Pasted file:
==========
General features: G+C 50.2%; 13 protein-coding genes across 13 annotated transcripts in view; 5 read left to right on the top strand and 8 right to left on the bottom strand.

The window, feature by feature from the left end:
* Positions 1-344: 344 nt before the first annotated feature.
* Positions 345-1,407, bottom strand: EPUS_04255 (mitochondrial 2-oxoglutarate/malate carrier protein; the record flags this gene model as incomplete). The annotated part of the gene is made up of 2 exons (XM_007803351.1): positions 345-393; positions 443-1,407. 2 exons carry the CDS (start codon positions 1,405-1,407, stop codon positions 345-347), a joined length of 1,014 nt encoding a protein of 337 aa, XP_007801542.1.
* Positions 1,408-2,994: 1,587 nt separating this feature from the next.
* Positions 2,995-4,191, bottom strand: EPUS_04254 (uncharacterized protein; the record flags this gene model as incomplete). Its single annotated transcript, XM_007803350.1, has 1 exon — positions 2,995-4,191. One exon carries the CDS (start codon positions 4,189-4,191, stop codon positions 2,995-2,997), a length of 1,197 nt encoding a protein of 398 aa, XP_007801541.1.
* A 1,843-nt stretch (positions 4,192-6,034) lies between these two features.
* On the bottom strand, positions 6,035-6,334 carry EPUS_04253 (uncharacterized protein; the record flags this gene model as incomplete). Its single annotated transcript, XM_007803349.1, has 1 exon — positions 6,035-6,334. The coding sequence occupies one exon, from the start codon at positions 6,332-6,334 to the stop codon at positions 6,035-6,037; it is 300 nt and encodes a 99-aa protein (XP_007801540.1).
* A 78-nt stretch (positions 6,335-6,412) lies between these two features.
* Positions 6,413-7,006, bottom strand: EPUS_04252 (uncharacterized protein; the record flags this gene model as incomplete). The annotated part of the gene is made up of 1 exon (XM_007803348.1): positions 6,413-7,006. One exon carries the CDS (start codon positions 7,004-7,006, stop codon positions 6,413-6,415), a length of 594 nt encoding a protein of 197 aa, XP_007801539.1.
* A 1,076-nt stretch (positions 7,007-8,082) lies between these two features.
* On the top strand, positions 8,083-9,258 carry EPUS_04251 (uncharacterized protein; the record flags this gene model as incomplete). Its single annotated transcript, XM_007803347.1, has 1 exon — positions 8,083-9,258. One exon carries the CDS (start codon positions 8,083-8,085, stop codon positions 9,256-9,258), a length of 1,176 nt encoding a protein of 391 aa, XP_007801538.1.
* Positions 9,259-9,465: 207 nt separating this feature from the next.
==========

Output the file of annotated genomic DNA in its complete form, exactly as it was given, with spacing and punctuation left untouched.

General features: G+C 50.2%; 13 protein-coding genes across 13 annotated transcripts in view; 5 read left to right on the top strand and 8 right to left on the bottom strand.

The window, feature by feature from the left end:
* Positions 1-344: 344 nt before the first annotated feature.
* Positions 345-1,407, bottom strand: EPUS_04255 (mitochondrial 2-oxoglutarate/malate carrier protein; the record flags this gene model as incomplete). The annotated part of the gene is made up of 2 exons (XM_007803351.1): positions 345-393; positions 443-1,407. 2 exons carry the CDS (start codon positions 1,405-1,407, stop codon positions 345-347), a joined length of 1,014 nt encoding a protein of 337 aa, XP_007801542.1.
* Positions 1,408-2,994: 1,587 nt separating this feature from the next.
* Positions 2,995-4,191, bottom strand: EPUS_04254 (uncharacterized protein; the record flags this gene model as incomplete). Its single annotated transcript, XM_007803350.1, has 1 exon — positions 2,995-4,191. One exon carries the CDS (start codon positions 4,189-4,191, stop codon positions 2,995-2,997), a length of 1,197 nt encoding a protein of 398 aa, XP_007801541.1.
* A 1,843-nt stretch (positions 4,192-6,034) lies between these two features.
* On the bottom strand, positions 6,035-6,334 carry EPUS_04253 (uncharacterized protein; the record flags this gene model as incomplete). Its single annotated transcript, XM_007803349.1, has 1 exon — positions 6,035-6,334. The coding sequence occupies one exon, from the start codon at positions 6,332-6,334 to the stop codon at positions 6,035-6,037; it is 300 nt and encodes a 99-aa protein (XP_007801540.1).
* A 78-nt stretch (positions 6,335-6,412) lies between these two features.
* Positions 6,413-7,006, bottom strand: EPUS_04252 (uncharacterized protein; the record flags this gene model as incomplete). The annotated part of the gene is made up of 1 exon (XM_007803348.1): positions 6,413-7,006. One exon carries the CDS (start codon positions 7,004-7,006, stop codon positions 6,413-6,415), a length of 594 nt encoding a protein of 197 aa, XP_007801539.1.
* A 1,076-nt stretch (positions 7,007-8,082) lies between these two features.
* On the top strand, positions 8,083-9,258 carry EPUS_04251 (uncharacterized protein; the record flags this gene model as incomplete). Its single annotated transcript, XM_007803347.1, has 1 exon — positions 8,083-9,258. One exon carries the CDS (start codon positions 8,083-8,085, stop codon positions 9,256-9,258), a length of 1,176 nt encoding a protein of 391 aa, XP_007801538.1.
* Positions 9,259-9,465: 207 nt separating this feature from the next.